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September 2001
-Fees Imposed on foster home providers
-Sheters and pet suppy companies aiding in rescue (below)
-Illinois makes severe forms of cruelty a felony (below)
-Gene therapy to begin next year (below)
-Puppy breeding control debated (below)
-Animal sanctuary ordered to close (below)
-Puppy mill plan might be all bark and no bite (below)
-Post office to offer spray/neuter stamps
-Teen who slashed puppies throat must work in animal shelter
-NYC's pets , get rescued too
-Prision inmates training prespective guide dogs
Shelters and Pet Supply Companies Aiding in Rescue
by Hedy Litke and David Milner
Many animal-related organizations are now aiding the rescue effort at the World Trade Center.
The American Society for the Prevention of Cruelty to Animals (ASPCA) has set up a command center in lower Manhattan at 4749 King Street. In the command center are a fully equipped mobile veterinary medical unit, emergency medical supplies, pet carriers and pet food.
The American Society for the Prevention of Cruelty to Animals
Center for Animal Care and Control
Saint Hubert's Giralda
National Disaster Search Dog Foundation  
The ASPCA also has set up a pet rescue hotline, which can be reached at (212) 876-7700, extension 4PET.
The New York City Center for Animal Care and Control (CACC) is offering emergency services as well.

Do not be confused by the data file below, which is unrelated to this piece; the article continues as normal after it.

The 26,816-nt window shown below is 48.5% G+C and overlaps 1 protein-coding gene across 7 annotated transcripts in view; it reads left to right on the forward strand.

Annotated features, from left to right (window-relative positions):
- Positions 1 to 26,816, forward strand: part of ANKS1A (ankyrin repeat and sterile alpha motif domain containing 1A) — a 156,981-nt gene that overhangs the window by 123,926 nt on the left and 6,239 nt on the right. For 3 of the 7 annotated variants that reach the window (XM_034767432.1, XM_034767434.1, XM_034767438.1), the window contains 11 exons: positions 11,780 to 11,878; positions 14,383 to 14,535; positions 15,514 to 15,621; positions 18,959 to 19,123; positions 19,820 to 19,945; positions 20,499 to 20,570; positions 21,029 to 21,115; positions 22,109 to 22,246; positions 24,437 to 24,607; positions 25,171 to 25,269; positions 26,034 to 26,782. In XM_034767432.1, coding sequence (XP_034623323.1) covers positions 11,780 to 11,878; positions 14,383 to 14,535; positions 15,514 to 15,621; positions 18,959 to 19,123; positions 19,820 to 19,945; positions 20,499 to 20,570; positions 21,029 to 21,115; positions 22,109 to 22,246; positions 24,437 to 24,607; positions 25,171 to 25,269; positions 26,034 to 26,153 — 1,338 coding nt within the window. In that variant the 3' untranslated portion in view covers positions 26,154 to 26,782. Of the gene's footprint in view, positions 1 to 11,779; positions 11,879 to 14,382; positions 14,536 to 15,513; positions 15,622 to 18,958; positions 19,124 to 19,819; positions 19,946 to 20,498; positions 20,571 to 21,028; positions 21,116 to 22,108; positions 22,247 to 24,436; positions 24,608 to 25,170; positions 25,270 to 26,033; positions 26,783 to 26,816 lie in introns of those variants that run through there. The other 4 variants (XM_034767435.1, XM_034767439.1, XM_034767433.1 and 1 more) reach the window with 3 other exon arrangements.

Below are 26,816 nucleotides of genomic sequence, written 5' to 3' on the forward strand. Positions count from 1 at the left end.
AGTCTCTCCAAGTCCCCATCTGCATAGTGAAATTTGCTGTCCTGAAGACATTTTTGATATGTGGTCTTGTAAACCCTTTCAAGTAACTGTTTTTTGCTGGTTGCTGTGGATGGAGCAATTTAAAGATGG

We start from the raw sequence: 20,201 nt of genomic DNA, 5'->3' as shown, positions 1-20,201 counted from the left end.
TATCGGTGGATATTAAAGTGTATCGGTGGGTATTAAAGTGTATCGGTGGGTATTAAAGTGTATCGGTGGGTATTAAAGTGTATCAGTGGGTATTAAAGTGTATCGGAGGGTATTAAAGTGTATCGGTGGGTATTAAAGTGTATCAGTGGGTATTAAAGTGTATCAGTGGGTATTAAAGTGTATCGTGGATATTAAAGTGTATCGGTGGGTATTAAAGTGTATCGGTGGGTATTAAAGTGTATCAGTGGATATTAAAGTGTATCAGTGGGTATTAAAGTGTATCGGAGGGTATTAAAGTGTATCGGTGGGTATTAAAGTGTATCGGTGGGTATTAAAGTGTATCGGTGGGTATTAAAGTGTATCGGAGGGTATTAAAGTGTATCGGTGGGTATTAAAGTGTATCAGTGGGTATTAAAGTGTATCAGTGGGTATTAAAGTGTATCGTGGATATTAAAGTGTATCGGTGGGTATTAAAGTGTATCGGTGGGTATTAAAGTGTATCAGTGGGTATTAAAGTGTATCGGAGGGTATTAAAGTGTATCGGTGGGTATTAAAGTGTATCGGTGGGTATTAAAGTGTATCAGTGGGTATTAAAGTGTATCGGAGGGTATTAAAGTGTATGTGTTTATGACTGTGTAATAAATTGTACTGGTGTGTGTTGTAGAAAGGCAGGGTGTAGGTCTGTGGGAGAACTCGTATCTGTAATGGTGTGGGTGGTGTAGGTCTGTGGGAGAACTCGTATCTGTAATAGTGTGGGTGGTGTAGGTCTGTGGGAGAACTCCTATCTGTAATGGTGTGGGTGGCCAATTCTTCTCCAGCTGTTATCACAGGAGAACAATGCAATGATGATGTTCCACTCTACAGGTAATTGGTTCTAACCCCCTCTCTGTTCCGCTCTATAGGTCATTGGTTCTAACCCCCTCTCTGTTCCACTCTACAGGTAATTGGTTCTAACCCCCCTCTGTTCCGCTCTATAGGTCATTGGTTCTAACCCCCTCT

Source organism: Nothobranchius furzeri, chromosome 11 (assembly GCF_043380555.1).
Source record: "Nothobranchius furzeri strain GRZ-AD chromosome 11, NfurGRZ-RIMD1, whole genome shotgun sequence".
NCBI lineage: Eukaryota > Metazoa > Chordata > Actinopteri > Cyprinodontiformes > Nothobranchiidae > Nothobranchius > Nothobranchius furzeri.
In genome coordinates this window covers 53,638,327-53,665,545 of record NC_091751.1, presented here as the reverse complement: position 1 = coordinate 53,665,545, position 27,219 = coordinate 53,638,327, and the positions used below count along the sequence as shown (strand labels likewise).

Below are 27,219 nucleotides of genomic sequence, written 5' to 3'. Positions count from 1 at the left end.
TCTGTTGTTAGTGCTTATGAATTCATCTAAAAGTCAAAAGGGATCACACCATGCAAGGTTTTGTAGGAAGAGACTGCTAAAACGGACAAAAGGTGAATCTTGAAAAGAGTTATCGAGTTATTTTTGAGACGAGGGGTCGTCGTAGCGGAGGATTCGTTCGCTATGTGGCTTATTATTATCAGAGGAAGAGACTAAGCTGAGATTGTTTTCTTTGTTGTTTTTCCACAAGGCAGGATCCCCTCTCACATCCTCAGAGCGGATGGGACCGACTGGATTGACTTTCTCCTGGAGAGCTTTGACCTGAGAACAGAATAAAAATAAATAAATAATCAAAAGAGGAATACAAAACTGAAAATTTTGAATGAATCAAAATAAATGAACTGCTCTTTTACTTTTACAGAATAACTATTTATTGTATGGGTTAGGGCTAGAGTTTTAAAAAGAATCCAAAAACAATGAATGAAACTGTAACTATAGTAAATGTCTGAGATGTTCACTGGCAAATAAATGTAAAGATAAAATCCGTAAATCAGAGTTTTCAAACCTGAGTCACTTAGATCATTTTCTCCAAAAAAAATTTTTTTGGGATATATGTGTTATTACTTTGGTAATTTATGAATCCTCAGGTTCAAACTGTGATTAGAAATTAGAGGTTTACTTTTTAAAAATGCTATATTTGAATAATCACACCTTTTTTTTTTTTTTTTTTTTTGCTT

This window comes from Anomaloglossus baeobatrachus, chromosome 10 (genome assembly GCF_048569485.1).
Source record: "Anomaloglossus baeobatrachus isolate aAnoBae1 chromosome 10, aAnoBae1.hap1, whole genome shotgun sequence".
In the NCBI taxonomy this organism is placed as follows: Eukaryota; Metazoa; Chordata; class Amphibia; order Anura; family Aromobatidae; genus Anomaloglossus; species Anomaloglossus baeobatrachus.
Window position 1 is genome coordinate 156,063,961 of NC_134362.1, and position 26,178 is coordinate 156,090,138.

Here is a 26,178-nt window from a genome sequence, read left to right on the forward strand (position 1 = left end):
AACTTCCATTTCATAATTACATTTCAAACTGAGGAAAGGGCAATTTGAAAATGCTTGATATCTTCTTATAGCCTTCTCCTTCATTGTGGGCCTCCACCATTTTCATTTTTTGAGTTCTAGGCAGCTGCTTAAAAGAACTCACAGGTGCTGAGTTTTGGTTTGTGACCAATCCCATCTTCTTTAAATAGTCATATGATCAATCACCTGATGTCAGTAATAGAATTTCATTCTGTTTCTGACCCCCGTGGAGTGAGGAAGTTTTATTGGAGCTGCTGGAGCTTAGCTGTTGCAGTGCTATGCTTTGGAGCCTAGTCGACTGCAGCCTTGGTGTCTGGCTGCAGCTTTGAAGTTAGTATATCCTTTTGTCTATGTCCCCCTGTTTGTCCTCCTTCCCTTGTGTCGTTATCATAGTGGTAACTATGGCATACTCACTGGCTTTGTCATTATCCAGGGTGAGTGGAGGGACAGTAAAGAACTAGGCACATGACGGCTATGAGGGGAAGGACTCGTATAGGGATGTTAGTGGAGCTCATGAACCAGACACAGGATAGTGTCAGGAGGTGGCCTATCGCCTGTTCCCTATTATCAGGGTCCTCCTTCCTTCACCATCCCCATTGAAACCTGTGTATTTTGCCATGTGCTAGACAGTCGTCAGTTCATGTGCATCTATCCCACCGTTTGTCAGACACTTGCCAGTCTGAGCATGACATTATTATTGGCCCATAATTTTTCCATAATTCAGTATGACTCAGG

International Rescue Corps is among the organizations that are providing teams of search and rescue dogs to help find people who may still be alive.
Thanks in part to the efforts of Saint Huberts Giralda, Afghan Hound Rescue and other animal welfare organizations, Petco, SitStay, RC Steele, Pedigree Perfection and other pet supply producers or retailers are donating supplies for the dogs.
Petsmart is coordinating efforts with other pet stores to deliver donated supplies to the Long Branch, NJ Police Departments K-9 Unit, which is taking them to Manhattan on a daily basis.
Illinois Makes Severe Forms of Cruelty a Felony
Illinois Governor George Ryan recently signed legislation that increases the penalties for animal abuse. The measure makes animal torture and aggravated cruelty to animals felonies punishable by up to five years in prison  both previously were misdemeanors  and elevates to higher misdemeanor classes animal neglect and cruel treatment.